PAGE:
Pipeline at heart of protests and legal action could be transporting oil within three months – but Standing Rock activists say they will stay put
Dakota Access pipeline workers have begun the final phase of drilling across the Missouri river despite massive international protests and a legal challenge from the Standing Rock Sioux tribe.
The restarting of the drilling operation, which a pipeline spokeswoman confirmed on Thursday morning, began soon after the US government gave the oil corporation the green light to proceed on Wednesday. The controversial pipeline could be transporting crude oil from North Dakota to Illinois within three months.
At the Standing Rock camps in Cannon Ball – where activists have been stationed since last spring to fight the project – indigenous and environmental organizers vowed to stay put and continue opposing the pipeline.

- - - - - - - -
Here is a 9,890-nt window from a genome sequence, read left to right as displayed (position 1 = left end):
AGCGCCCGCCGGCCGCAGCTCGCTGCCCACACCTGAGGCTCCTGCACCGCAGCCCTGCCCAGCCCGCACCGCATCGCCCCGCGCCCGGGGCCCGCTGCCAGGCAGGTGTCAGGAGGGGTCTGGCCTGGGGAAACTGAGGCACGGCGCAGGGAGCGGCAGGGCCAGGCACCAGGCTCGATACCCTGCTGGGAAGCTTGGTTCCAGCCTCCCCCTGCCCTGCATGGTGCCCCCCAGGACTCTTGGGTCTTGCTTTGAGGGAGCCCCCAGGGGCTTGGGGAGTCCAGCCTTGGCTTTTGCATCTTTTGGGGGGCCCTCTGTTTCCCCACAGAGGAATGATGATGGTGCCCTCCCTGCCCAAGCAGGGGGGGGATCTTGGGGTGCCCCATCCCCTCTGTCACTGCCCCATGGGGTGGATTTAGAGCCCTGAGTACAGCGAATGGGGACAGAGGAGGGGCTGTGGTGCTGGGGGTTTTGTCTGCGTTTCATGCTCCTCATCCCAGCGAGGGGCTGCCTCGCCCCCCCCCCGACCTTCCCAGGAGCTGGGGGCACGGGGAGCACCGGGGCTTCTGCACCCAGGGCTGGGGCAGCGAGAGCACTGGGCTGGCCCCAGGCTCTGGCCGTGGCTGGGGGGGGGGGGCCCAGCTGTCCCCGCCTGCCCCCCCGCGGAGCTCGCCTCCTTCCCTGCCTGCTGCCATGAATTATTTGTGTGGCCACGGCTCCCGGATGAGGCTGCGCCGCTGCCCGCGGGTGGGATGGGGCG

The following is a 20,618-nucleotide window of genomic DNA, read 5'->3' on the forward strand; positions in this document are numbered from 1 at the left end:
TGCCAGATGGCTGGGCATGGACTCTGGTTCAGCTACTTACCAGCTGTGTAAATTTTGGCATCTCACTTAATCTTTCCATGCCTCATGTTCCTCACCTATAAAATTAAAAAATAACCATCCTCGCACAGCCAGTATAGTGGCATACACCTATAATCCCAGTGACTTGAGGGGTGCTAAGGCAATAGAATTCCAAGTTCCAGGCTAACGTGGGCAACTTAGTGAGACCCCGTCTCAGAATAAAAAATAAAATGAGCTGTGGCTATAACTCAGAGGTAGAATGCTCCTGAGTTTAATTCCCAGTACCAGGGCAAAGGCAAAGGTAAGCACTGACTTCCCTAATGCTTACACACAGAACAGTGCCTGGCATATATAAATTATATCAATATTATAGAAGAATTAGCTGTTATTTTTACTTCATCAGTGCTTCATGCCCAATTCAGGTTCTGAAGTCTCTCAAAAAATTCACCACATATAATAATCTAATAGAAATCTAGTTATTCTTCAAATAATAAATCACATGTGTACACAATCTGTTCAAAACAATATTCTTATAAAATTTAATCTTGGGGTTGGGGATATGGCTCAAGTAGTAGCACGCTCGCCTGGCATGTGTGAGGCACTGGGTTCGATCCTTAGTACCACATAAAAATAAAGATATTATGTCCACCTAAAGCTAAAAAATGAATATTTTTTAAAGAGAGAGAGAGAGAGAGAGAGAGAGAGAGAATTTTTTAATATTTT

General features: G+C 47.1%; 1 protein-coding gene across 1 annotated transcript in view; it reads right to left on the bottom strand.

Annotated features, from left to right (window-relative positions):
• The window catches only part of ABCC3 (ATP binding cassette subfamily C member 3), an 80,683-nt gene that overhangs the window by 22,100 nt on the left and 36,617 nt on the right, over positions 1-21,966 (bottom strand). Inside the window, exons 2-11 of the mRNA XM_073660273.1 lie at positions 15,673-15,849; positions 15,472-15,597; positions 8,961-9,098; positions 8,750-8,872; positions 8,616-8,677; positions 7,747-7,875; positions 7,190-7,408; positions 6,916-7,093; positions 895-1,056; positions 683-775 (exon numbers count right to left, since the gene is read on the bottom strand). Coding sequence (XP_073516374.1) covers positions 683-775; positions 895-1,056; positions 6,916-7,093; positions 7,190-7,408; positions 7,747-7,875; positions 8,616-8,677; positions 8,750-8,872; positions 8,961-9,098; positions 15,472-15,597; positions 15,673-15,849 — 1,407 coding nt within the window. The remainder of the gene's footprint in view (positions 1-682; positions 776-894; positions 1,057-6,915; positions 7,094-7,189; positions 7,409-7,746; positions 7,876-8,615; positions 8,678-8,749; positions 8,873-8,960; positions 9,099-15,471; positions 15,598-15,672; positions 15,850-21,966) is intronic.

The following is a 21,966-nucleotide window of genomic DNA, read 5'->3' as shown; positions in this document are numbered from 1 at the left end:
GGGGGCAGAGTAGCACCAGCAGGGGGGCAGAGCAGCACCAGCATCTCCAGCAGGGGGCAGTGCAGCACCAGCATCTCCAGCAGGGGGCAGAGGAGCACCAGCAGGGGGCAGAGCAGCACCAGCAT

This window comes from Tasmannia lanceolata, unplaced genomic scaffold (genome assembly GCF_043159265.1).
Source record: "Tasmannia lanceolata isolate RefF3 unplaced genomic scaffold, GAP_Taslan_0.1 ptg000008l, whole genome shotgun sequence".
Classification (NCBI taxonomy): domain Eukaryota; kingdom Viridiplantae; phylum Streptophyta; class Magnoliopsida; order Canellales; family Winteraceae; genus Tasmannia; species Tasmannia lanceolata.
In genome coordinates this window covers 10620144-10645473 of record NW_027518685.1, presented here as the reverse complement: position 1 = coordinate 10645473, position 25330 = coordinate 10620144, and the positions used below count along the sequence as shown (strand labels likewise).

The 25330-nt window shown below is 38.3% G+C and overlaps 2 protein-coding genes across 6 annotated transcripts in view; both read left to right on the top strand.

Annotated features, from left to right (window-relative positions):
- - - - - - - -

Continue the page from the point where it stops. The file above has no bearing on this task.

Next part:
“We’re adamant about standing up against the pipeline regardless of the push to get us out,” said Irina Lukban, a 22-year-old activist. Late Wednesday night, she and other demonstrators, who call themselves water protectors, gathered around a table of maps at Sacred Stone, the first camp set up in opposition to the pipeline, and discussed strategy.
“We have to unify in the face of this adversity,” said Lukban, who is from California and is a member of an indigenous tribe in the Philippines.
The construction is a devastating blow to the Standing Rock Sioux tribe, whose fight against the $3.7bn pipeline became a flashpoint across the globe for indigenous rights and climate change activism.